2. Painters Today | Process & Rituals: Susan Gunn

Episode 2. Painters Today Podcast |Process & Rituals: Susan Gunn 

‘Rituals, as markers of life, offer through their formality and relative fixity a means of measuring, mastering, and making sense of the world at large (…) Rituals vary from daily to multi-yearly, from simple gestures to complex performances, from split-second actions to processes lasting many years.’ ~ Suzanne Preston Blier [1]

Photograph of Susan Gunn by Rob Howarth. ©Albanpix.com

Episode 2 features Manchester-based artist Susan Gunn. Gunn studied at Norwich University of the Arts where she was awarded a First Class BA Honours in Fine Art Painting (2004). Solo shows include ‘New Ground’ curated by Ducie Humphrey, Fairhurst Gallery, Norwich (2016) and ‘The Beauty of Imperfections’, The Crypt, Marylebone, London (2013). Recent group exhibitions: ‘Nature’s Alchemy,’ Bo.Lee Gallery, London (2017-18), ‘Contemporary Masters from Britain’, China (2017-18) and ‘Material | Matters’, Saul Hay Gallery, Manchester (2017). She was chosen for the ‘StudioBook’ project, Manchester (2017) and won the inaugural Sovereign European Art Prize (2006; chaired by Sir Peter Blake). Her work is in various national and international collections. 

Susan Gunn, Lamp Black: Ground. Natural earth pigment & gesso on canvas & museum grade aluminium stretcher, 91.5 x 91.5 x 4 cm, 2016. 
Photograph by Daniel Walmsley; image courtesy of the artist.

Gunn uses repetitive techniques (smoothing, rubbing, polishing) to build layers of traditionally made gesso, incorporating natural earth and mineral pigments and base substances such as chalk, coal, beeswax and marble dust. Cracks and ruptures naturally defect in the gesso surface, unveiling a ‘sculptural physicality that embody a tacit strength and fragility.’[2] Gunn experienced fragility and strength during a previous chapter of her life.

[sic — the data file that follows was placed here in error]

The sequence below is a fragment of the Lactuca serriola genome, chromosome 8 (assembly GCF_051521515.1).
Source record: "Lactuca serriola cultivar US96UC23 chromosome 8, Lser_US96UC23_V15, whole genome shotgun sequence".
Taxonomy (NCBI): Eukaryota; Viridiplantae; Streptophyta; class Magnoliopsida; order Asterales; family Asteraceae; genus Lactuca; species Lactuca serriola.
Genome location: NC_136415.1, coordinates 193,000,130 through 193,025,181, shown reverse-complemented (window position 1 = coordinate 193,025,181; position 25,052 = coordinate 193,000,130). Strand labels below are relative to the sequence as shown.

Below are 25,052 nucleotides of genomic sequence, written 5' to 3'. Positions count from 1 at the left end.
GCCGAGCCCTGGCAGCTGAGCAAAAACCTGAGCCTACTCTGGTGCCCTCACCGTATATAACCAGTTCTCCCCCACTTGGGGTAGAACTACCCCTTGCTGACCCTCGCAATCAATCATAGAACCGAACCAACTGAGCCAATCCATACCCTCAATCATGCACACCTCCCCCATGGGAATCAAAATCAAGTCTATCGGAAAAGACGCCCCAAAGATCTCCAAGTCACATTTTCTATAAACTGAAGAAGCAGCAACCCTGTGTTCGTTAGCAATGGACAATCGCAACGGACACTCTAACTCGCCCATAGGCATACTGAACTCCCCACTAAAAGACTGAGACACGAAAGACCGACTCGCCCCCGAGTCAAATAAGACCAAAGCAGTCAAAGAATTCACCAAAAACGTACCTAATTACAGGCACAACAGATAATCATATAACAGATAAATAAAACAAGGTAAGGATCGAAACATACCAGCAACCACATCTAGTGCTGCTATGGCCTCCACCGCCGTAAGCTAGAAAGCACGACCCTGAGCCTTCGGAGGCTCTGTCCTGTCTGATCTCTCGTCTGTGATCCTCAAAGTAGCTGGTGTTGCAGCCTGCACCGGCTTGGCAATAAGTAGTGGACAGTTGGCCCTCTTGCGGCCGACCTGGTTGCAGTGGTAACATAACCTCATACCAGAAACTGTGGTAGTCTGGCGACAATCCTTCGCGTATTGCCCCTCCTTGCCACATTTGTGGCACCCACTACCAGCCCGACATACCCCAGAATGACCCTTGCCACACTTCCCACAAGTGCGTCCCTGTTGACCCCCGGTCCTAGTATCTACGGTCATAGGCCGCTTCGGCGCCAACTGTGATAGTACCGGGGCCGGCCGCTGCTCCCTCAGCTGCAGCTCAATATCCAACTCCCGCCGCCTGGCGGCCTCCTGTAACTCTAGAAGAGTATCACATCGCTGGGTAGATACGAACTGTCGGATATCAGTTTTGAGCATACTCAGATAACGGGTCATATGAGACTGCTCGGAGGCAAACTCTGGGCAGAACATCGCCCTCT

Repetition developed into a ritual over time for Gunn, as she suggests: ‘the cracked and marbled surface of the gesso was and is very much like [attending to] a memorial slab.’[3] However, her rituals not only embrace the beauty of human imperfection but also the importance of craftsmanship in painting, which McGowan describes as applauding ‘the beauty of facture.’[4]

Susan Gunn, Where Are We Now? DB. 91 x 91 x 7cm, Linseed oil, encaustic wax, natural earth pigment and gesso on canvas and board. Photograph by Alan Ward; image courtesy of the artist.
Susan Gunn’s studio. Image courtesy of the artist.
Nature’s Alchemy (exhibition view), Bo.Lee Gallery, London. Image courtesy of the artist.

The Priseman Seabrook Collections were established by British artist Robert Priseman and his wife Ally Seabrook in 2014 and are housed in north east Essex. The focus of each collection is on painting and drawing made by hand. The collections are formed into three categories – ‘21st Century British Painting’, ‘20th and 21st Century British Works on Paper’ and ‘Contemporary Chinese Works on Paper’, and are a collection partner of Art UK. 

Painters Today Podcast includes royalty free music from HookSounds

Susan Gunn’s website


[1]Suzanne Preston Blier, ‘Rituals’, in Critical Terms for Art History, eds. Robert S. Nelson and Richard Shiff (Chicago and London: The University of Chicago Press, 2003), p.298.

[2] Susan Gunn, Artist Statement (2018), http://susangunn.co.uk [accessed 10 April 2018].

[3]Robert Priseman, The Beauty of Imperfection (2013), http://susangunn.co.uk/recent-news/2016/1/23/the-beauty-of-imperfection [accessed 10 April 2018].

[4]Alan McGowan, A Painter’s Painter (2007), http://www.alanmcgowan.com/section179120_55584.html [accessed: 10 April 2018].

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